Good riddance, they could have at the least put out something even if it SUCKED that was fair priced would have been better than this. I still got a i740 agp and would have been nice to have added another discrete Intel gpu to my collection. 12 years and nothing new.
I really thought it was officially dead months ago...I was not aware that Intel considered it "shelved." I suppose this announcement equates to putting a bullet into the head of a wounded animal, lying on the ground, howling in pain, and yearning for a quick death. I never really had high hopes for Larrabee; the idea was a pipe dream at best, and smacked of insanity at worst. Competing with likes of ATI and Nvidia in the GPU market is just not feasible, unless Intel bought out a ton of talent from their competitors. Apparently, Intel did wise up and is sticking with dominating the processor market.
It's always good when the plague known as x86 doesn't encroach on any new areas. Why Intel thought an instruction set considered poor 32 years ago, made sense for a modern GPU escaped a lot of people, considering compatibility wouldn't be such an important consideration there.
They'd be better off going with a clean, efficient instruction set if they ever try to get into that market again. How could they expect to compete with well-established players with that handicap?
I still don't know exactly what "we are focused on processor graphics, and we believe media/HD video and mobile computing are the most important areas to focus on moving forward" means. Processor graphics means the IGP that comes with the processor now? The other stuff also means that, even though discrete cards do that too? That's got to be it, but it's not too clear, really.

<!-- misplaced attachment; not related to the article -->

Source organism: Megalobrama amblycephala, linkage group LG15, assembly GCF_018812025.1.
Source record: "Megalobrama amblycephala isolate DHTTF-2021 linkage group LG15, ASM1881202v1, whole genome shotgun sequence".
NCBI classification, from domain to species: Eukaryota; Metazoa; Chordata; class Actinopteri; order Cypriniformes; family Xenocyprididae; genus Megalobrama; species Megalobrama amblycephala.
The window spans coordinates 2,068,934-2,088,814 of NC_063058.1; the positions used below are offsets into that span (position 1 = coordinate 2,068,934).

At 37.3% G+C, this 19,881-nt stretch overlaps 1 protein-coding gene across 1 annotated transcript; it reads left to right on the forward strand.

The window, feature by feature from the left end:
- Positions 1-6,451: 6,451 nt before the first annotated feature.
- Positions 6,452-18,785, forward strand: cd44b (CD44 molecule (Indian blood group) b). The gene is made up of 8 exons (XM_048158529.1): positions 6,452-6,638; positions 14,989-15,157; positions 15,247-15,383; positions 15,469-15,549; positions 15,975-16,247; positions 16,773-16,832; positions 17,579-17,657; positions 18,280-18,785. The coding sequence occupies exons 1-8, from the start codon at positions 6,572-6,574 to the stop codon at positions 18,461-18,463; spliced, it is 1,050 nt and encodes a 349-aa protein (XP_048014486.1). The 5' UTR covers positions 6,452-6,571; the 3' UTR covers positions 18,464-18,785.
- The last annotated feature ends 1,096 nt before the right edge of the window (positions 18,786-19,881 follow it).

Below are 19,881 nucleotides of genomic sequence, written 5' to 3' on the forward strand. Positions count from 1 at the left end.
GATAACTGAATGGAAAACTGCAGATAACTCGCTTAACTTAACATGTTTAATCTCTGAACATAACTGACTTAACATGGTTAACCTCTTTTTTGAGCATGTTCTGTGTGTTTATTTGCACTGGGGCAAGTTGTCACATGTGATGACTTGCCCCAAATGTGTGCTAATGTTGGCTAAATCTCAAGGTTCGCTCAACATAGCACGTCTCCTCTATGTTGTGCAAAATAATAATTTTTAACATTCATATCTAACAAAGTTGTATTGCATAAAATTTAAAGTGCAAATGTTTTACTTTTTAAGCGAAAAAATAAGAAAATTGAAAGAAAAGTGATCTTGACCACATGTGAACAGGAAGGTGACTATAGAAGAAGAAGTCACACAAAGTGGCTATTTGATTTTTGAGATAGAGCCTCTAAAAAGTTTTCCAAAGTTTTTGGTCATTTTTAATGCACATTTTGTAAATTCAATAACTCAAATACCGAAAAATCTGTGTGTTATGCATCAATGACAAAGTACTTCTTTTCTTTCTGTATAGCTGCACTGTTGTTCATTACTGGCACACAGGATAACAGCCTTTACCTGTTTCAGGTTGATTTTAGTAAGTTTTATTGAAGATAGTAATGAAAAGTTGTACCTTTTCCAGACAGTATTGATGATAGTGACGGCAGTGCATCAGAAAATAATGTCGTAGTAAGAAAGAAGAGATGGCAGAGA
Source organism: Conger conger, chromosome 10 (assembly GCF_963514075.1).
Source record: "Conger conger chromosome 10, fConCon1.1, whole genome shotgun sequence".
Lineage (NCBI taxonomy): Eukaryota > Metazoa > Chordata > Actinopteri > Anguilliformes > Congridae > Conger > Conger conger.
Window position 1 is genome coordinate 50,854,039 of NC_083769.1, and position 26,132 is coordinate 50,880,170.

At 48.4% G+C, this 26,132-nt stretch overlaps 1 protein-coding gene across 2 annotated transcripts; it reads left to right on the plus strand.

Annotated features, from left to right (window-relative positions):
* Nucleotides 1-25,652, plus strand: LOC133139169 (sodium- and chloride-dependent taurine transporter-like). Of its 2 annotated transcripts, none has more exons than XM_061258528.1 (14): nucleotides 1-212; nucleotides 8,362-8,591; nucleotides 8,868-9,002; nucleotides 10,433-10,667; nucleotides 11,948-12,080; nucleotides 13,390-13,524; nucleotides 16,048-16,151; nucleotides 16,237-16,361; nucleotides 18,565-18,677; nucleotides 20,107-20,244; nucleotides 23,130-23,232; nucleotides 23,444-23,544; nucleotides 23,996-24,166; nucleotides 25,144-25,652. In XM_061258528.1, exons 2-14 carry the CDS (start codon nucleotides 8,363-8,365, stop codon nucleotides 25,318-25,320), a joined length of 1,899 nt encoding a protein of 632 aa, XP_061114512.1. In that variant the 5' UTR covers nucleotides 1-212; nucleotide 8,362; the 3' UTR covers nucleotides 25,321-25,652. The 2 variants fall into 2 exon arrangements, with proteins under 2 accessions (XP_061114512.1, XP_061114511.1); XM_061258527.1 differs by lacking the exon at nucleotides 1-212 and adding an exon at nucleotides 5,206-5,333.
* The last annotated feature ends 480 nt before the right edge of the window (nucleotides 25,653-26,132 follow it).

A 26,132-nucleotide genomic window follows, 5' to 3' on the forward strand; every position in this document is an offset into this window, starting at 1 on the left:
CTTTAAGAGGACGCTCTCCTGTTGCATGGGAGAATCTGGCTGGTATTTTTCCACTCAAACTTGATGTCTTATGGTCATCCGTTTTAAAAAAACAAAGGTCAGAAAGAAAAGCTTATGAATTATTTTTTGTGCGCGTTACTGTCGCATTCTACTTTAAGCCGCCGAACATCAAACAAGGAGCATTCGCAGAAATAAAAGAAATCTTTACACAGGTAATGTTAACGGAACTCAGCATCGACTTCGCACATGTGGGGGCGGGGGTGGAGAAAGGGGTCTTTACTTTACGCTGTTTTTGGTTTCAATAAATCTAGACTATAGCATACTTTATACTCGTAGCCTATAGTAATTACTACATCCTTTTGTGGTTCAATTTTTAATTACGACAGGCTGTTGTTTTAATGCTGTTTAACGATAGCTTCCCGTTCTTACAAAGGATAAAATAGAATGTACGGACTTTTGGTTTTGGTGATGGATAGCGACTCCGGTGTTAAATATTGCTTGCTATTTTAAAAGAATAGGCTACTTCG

Does it mean that there will be no ray-tracing game in the near future? Quite sad if it's true, I really looked forward to see that and the day when programmer find more and more new rendering techniques (and of course read those in Tomshardware ^^).
Intel's Westmere IGP is already better than AMD's IGP, and competes well with low end discrete graphics. So with Sandy Bridge, Intel will probably be much better than AMD and Nvidia's IGP and compete with their future low-ends. Maybe Intel will actually make something that competes with their mid-range.
Intel sucks at graphics. Intel GMA has been and looks like it will continue to be terrible. I had no expectations of Larrabee being anything spectacular but I was not expecting it to be such a colossal failure either.
[citation][nom]LORD_ORION[/nom]That really blows...I wasn't looking for a gaming card, I was looking for a parallel task cruncher that worked the same way things work now.This leaves us with CUDA or OpenCL... which is the lesser of 2 evils? Proprietary format for Nvidia? Or "open" (I call preemptive BS) format by Apple.[/citation]
We have more than that.
Nvidia has CUDA
ATI has Stream
They both have OpenCL and DirectCompute
(wow, just realized OpenGL v Direct3D, and now OpenCL v DirectCompute. Déjà vu)
I was hoping that Intel could at least provide low-mid level performance and release such. Competition is always a good thing for the consumer and we could have expected Nvidia and ATI to respond with lower prices or more bang for the buck performance. This would have been beneficial to everyone even those who wouldn't have bought Intel's product.
[citation][nom]aaron686[/nom]It would be nice to see Intel in the GPU market, at least prices might be more reasonable.[/citation]
More reasonable? On Intel's side of marketing? Have you seen the price of their platforms? I could build a capable AMD system for the price of an intel mobo and cpu =\